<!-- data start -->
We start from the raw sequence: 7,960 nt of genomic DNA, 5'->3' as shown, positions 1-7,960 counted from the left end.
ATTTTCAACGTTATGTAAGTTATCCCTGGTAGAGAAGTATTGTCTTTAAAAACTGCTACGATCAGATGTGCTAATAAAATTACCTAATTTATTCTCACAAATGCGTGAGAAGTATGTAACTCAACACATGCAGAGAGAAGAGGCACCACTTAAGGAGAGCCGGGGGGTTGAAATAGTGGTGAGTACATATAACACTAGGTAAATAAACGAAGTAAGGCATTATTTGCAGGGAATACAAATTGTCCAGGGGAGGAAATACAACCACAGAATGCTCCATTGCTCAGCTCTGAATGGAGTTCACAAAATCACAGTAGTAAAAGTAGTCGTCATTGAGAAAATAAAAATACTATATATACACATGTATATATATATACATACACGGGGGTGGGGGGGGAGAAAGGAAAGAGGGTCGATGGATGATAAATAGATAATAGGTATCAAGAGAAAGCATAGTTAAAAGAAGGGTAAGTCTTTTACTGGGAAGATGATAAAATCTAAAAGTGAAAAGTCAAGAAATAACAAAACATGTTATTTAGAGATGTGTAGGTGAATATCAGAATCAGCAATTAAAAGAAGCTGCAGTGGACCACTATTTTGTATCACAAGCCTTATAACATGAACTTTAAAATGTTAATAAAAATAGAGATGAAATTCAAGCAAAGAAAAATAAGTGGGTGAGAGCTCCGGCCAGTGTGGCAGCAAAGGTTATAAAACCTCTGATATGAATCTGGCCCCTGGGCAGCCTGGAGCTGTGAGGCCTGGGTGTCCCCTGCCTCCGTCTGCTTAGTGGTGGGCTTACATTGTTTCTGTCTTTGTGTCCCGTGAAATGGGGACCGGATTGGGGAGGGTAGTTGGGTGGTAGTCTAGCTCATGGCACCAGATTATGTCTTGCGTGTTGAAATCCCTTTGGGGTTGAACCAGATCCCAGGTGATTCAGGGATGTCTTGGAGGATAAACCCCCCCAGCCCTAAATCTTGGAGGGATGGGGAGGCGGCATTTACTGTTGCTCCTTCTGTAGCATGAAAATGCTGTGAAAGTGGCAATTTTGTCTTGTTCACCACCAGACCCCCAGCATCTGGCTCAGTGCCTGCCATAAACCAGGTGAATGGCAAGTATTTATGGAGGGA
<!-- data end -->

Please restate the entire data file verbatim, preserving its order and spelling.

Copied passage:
We start from the raw sequence: 7,960 nt of genomic DNA, 5'->3' as shown, positions 1-7,960 counted from the left end.
ATTTTCAACGTTATGTAAGTTATCCCTGGTAGAGAAGTATTGTCTTTAAAAACTGCTACGATCAGATGTGCTAATAAAATTACCTAATTTATTCTCACAAATGCGTGAGAAGTATGTAACTCAACACATGCAGAGAGAAGAGGCACCACTTAAGGAGAGCCGGGGGGTTGAAATAGTGGTGAGTACATATAACACTAGGTAAATAAACGAAGTAAGGCATTATTTGCAGGGAATACAAATTGTCCAGGGGAGGAAATACAACCACAGAATGCTCCATTGCTCAGCTCTGAATGGAGTTCACAAAATCACAGTAGTAAAAGTAGTCGTCATTGAGAAAATAAAAATACTATATATACACATGTATATATATATACATACACGGGGGTGGGGGGGGAGAAAGGAAAGAGGGTCGATGGATGATAAATAGATAATAGGTATCAAGAGAAAGCATAGTTAAAAGAAGGGTAAGTCTTTTACTGGGAAGATGATAAAATCTAAAAGTGAAAAGTCAAGAAATAACAAAACATGTTATTTAGAGATGTGTAGGTGAATATCAGAATCAGCAATTAAAAGAAGCTGCAGTGGACCACTATTTTGTATCACAAGCCTTATAACATGAACTTTAAAATGTTAATAAAAATAGAGATGAAATTCAAGCAAAGAAAAATAAGTGGGTGAGAGCTCCGGCCAGTGTGGCAGCAAAGGTTATAAAACCTCTGATATGAATCTGGCCCCTGGGCAGCCTGGAGCTGTGAGGCCTGGGTGTCCCCTGCCTCCGTCTGCTTAGTGGTGGGCTTACATTGTTTCTGTCTTTGTGTCCCGTGAAATGGGGACCGGATTGGGGAGGGTAGTTGGGTGGTAGTCTAGCTCATGGCACCAGATTATGTCTTGCGTGTTGAAATCCCTTTGGGGTTGAACCAGATCCCAGGTGATTCAGGGATGTCTTGGAGGATAAACCCCCCCAGCCCTAAATCTTGGAGGGATGGGGAGGCGGCATTTACTGTTGCTCCTTCTGTAGCATGAAAATGCTGTGAAAGTGGCAATTTTGTCTTGTTCACCACCAGACCCCCAGCATCTGGCTCAGTGCCTGCCATAAACCAGGTGAATGGCAAGTATTTATGGAGGGA